Fantastic hiking in Bighorn Canyon National Recreation Area

During our fall 2021 adventures, we spent eight days at Bighorn Canyon National Recreation Area. In addition to a day spent kayaking (see previous post), we hiked many of the park’s trails and visited three of its ranches. We never saw more than one other couple on any of the trails or at any of the ranches and we recommend these sites for those seeking tranquility and a taste of the real Old West.

All sites described below are located off the park’s main road (highway 37) northeast of Lovell, Wyoming between the Crooked Creek Ranger Station and Barry’s Landing. The viewpoints all photograph significantly better in the afternoon; however, temperatures 10-20 degrees above normal had us doing all our hikes in the morning to beat the worst of the heat. Conditions in the park were pretty smoky the day we arrived and then off and on throughout our stay. There were a few fires in the area this season, but we hear most of the smoke was from fires in California and Oregon.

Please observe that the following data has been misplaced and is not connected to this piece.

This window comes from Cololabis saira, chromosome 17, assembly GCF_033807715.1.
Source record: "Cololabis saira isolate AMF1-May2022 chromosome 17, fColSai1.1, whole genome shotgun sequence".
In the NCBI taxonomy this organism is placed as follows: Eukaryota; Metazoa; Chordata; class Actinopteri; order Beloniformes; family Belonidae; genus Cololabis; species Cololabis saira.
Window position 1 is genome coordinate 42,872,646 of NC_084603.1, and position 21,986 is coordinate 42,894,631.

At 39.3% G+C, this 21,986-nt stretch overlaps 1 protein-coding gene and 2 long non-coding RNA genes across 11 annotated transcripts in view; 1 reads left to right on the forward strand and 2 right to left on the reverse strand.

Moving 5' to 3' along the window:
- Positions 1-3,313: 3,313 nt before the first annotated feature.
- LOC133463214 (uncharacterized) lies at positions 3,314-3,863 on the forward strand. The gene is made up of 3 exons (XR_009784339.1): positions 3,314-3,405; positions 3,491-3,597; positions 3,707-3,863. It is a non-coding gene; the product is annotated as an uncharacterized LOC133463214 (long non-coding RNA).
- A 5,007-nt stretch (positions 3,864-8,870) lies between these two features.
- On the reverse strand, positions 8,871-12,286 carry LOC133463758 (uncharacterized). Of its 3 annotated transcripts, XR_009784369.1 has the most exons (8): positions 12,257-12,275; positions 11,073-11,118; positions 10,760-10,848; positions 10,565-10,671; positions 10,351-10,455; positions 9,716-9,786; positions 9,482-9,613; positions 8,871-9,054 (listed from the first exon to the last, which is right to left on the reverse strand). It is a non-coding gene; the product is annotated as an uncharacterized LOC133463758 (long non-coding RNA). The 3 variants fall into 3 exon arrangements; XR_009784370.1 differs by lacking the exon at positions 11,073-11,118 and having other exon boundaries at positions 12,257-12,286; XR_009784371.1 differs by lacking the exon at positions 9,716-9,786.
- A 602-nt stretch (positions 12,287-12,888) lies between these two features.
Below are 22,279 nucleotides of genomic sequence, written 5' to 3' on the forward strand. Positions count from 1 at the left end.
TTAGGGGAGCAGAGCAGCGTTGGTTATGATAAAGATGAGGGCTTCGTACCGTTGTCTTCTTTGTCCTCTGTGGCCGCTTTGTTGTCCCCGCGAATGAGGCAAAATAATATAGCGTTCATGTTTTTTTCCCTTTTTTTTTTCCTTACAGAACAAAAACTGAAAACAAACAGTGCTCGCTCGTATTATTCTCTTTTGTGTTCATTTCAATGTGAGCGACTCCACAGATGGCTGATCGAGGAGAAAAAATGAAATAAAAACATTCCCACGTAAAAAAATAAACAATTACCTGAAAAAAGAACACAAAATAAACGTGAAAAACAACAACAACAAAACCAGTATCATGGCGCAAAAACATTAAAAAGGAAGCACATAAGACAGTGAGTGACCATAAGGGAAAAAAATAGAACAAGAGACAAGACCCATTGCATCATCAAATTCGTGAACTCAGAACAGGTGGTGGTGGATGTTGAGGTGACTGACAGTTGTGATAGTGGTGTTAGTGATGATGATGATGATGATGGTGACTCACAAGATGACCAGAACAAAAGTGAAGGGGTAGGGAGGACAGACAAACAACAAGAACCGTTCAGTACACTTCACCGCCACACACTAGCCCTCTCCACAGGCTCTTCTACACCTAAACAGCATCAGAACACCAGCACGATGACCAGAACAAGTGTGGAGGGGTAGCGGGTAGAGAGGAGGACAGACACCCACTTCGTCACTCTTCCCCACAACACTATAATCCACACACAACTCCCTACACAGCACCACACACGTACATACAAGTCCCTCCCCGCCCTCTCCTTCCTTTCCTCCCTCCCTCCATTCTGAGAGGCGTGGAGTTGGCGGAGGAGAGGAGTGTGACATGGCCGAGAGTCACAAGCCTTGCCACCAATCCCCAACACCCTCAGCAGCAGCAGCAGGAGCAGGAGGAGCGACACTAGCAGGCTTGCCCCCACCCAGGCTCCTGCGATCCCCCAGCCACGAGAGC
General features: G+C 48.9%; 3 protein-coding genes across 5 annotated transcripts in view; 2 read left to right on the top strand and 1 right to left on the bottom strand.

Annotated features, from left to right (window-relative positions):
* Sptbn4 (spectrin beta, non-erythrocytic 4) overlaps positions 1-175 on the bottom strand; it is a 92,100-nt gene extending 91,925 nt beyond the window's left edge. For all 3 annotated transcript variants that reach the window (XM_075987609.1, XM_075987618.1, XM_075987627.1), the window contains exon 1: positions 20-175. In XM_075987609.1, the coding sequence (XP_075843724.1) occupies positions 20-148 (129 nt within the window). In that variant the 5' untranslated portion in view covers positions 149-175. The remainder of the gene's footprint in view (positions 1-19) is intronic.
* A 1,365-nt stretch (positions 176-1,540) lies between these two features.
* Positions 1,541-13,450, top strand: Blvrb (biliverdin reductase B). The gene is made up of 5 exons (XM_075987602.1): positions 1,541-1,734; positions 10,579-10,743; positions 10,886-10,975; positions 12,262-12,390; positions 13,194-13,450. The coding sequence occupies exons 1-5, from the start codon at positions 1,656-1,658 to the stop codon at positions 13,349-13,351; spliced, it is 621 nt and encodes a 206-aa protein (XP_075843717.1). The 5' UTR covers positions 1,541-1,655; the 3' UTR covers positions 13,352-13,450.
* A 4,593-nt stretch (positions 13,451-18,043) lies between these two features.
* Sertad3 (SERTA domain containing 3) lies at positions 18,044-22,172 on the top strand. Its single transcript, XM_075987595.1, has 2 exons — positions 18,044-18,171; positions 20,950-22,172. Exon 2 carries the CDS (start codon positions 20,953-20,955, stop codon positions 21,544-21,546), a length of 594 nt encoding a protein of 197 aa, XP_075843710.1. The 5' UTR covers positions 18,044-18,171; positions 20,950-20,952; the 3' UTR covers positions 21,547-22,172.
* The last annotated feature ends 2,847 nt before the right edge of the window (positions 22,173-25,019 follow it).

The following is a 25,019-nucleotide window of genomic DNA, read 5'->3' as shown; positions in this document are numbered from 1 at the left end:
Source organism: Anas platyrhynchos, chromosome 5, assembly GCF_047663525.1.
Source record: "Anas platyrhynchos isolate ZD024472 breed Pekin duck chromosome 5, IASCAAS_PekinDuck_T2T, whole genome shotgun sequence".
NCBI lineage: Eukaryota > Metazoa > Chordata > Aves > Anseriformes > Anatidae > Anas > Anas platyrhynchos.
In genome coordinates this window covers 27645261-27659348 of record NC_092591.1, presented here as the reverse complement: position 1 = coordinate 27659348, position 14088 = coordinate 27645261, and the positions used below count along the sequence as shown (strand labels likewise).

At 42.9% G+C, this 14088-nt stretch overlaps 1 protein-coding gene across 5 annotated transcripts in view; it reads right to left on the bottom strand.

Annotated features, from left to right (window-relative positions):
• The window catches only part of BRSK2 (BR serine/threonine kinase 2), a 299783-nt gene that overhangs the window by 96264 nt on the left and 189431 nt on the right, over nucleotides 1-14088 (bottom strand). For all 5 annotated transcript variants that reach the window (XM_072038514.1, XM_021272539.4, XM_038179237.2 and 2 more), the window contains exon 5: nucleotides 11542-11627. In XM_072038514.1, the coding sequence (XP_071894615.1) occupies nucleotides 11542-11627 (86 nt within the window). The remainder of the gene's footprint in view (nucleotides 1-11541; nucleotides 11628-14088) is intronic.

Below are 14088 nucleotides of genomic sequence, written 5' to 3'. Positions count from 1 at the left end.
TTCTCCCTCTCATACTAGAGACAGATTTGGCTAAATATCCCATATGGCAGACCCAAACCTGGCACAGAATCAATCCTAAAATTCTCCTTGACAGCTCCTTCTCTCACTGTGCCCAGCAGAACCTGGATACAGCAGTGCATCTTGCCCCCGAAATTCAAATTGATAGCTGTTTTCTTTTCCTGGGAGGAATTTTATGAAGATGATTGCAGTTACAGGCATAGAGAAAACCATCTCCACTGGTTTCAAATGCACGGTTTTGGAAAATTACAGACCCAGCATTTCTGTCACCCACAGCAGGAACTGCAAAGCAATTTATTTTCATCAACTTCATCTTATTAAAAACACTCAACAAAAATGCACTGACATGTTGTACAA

Mouth of the Canyon Trail

Bighorn Canyon at its confluence with Crooked Creek

Mouth of the Canyon is a 2.1 mile lollipop loop that begins next to site B19 in Horseshoe Bend Campground. It climbs to a commanding view of the confluence of Crooked Creek with Bighorn Canyon. I heard that wild horse sightings are common on this trail, but we did not see any. This was our first hike and conditions were the smokiest that day. Under better conditions, we would have had good views of the nearby Pryor and Bighorn Mountains.

Poor visibility through the wildfire smoke, but Crooked Creek and the Pryor Mountains are behind us

Ranger’s Delight Trail

Ranger’s Delight is a short 0.66 mile out and back trail to a nice overlook of Bighorn Canyon. The trail is steep and rocky, but the views are worth the short climb. We added on the Connector Trail that links Ranger’s Delight with the State Line trail and were rewarded with an additional viewpoint. The trail begins at a signed pull-out approximately 0.5 miles north of the Montana state line.

Sullivan’s Knob Trail

Fantastic views from the Sullivan’s Knob Trail